Update on suction dredge litigation in Idaho

By now many of you have likely heard the penalty phase of the litigation out of Idaho over suction dredging was decided by the judge. This does not mean this case is over.
This stems from AMRA’s President standing up to the EPA on their requirement for an NPDES permit (a pollution permit) even though a suction dredge does not add any pollutant, nor does it pollute.
This is our statement on the case:
Back in 2013 I was contacted by several miners in Idaho who stated the EPA under Obama’s new WOTUS rule and the Clean Water Act were being harassed by them and were being told they needed to obtain an NPDES permit (National Pollution Discharge Elimination System) for the non-navigable SF Clearwater river. The mining claims on that river had been dredged for over 60 years without incident and there were no claims of a fish habitat being damaged, nor the cause of any reduction in fish runs. The state of Idaho regulates suction dredging in their state using the guidelines set forth by the CWA.
The suction dredges we use operate with small, lawnmower sized engines and operate essentially like a jet boat motor does, it just pumps water, creates suction on a hose and vacuums gravels up from the stream bed.
Since a suction dredge scientifically does not pollute, we looked at the legality of this move by the EPA and it was determined based on case history and factual science that it should be challenged. We obtained a claim on that river and also obtained the state permit, the only permit Idaho stated was needed to dredge their river. Mining claims are also real property and water rights for the purpose of mining is granted by federal and state law.
In the CWA under the EPA NPDES guidelines there are, to my knowledge 126 listed toxic pollutants. The activity of suction dredging adds none of those pollutants listed but does in fact remove a few of them from the water. As the Supreme Court stated when it comes to a water transfer, which is what a suction dredge does: “if one takes a ladle of soup from a pot, lifts it above the pot, and pours it back into the pot, one has not ‘added’ soup or anything else to the pot.”
A suction dredge lifts gravels from one location in a stream bed, runs those gravels across a sluice box and redeposits those gravels back into the same stream bed a few feet from where it was lifted. Nothing is added, but other pollutants and heavy elements are trapped in the sluice and removed from the water way like mercury, lead and gold. The gravels are cleaner when redeposited then when they were on the bottom of the river.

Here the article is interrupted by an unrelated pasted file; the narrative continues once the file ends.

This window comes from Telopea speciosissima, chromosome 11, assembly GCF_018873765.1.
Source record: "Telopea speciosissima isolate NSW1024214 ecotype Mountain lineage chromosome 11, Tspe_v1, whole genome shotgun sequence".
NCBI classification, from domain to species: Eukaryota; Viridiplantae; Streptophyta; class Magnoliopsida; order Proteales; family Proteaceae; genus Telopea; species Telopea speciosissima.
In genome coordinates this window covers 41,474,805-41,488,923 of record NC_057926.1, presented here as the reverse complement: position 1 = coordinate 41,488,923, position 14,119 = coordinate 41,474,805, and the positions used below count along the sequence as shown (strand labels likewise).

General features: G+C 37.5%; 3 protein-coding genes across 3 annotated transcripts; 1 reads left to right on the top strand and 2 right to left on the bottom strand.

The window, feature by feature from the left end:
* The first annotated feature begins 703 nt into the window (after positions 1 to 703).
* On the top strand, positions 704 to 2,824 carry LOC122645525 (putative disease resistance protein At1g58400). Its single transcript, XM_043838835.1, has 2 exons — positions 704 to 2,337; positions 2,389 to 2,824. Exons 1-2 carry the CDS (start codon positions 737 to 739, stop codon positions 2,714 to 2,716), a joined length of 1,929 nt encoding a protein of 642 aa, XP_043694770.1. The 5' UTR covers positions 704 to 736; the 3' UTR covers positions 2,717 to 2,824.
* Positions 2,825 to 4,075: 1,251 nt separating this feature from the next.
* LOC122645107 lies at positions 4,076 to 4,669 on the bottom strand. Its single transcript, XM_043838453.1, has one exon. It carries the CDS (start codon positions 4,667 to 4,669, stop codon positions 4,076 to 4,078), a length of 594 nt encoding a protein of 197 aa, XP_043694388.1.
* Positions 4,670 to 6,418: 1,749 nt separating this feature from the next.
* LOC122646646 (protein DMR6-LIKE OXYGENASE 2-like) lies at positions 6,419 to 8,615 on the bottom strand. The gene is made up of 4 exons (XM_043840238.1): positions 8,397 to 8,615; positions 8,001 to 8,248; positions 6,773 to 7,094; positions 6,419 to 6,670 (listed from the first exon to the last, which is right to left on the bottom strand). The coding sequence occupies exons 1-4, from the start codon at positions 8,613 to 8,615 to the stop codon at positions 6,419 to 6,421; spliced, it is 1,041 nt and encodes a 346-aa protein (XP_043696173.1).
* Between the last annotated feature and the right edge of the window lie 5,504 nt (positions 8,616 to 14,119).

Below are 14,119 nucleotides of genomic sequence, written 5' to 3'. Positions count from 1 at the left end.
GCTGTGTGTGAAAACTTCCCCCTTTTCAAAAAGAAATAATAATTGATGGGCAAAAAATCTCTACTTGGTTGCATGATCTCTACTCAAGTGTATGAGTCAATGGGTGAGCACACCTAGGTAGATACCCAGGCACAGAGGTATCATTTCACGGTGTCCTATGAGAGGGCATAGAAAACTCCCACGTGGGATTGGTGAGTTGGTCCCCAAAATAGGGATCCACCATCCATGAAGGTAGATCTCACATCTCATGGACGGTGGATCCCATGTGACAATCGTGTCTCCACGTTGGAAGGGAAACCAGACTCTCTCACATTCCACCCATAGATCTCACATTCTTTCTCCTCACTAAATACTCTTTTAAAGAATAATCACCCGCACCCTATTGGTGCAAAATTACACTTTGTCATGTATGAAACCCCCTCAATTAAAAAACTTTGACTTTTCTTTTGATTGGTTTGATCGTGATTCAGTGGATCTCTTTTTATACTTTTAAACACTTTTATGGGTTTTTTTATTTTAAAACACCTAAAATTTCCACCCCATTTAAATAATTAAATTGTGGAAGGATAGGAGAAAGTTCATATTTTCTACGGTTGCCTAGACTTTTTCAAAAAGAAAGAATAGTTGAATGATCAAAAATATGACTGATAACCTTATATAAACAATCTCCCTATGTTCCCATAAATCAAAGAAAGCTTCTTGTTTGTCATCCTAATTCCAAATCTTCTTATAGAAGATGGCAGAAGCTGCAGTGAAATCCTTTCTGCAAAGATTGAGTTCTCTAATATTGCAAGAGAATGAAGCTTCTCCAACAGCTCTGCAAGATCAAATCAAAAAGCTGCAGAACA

I dredged there three separate years and was never cited by the EPA for any violation of the CWA or polluting any water way.
The dredge season runs from July 15 to August 15 when no fish are spawning in the river. To my knowledge, there has never been a documented case of a single fish ever being harmed by the activity of suction dredging. However, there are many examples of states and various agencies using suction dredges to create fish habitat. While I was there in 2018, a fisheries biologist with the USFS who was tasked with overseeing the dredging activities in the river that year stated to me “I wish you guys could dredge bank to bank because you create perfect fish habitat”. When we completed the required reclamation by the state, we returned the river back to nearly the exact state it was in before we arrived, so well in fact that the Idaho Department of Water Resources could not determined where we dredged and we had to point out where our activity was.
In 2018, The environmental group ICL sued me claiming my 100 foot plume of sediment was polluting their river. It brings to mind every spring run off or flood event where rivers turn chocolate milk in color for miles and miles, but a 100 foot plume of sediment already in the river was claimed as a pollutant. We had video of an operation on a tributary to the SF Clearwater where the government was operating large excavators in the water way to straighten a section of a tributary river ironically named “Crooked River” through a wet land/meadow. Every day they operated that heavy equipment in the water, the sediment plume would travel down the river for over 30 miles with zero visibility in the the upper part near where they worked. A few years ago when we had the epic flooding here in California which devastated Groveland and impacted Mariposa County, I drove to the bay area the day after. That flood even turned the bay muddy, 60 miles from the source.
The judge presiding over the case disallowed much of this testimony and other evidence we wanted to present and ruled in summary judgement for ICL. We believe it was an unjust and unfair trial.
We went to Idaho to challenge what we feel is an extreme over-reach by the EPA, like the very recent West Virgina Clean Air Act case where the Supreme Court agreed the EPA completely violated their authority. There is a case today, also from Idaho on the CWA which oral arguments are being presented at the Supreme Court (Sackett) where the EPA, in our opinion has again over-stepped their authority. This was a family who purchased property in Northern Idaho and wanted to build in a meadow on their property. The EPA claimed it was protected under the CWA, cited and fined the family and the case if finally being heard as we believe it too is an injustice to the family’s rights.
I dredged with every permit the state required and followed every rule and regulation they set forth and firmly believe the EPA has been acting as Congress by making regulations, essentially laws and the courts will recognize this.
Shannon Poe

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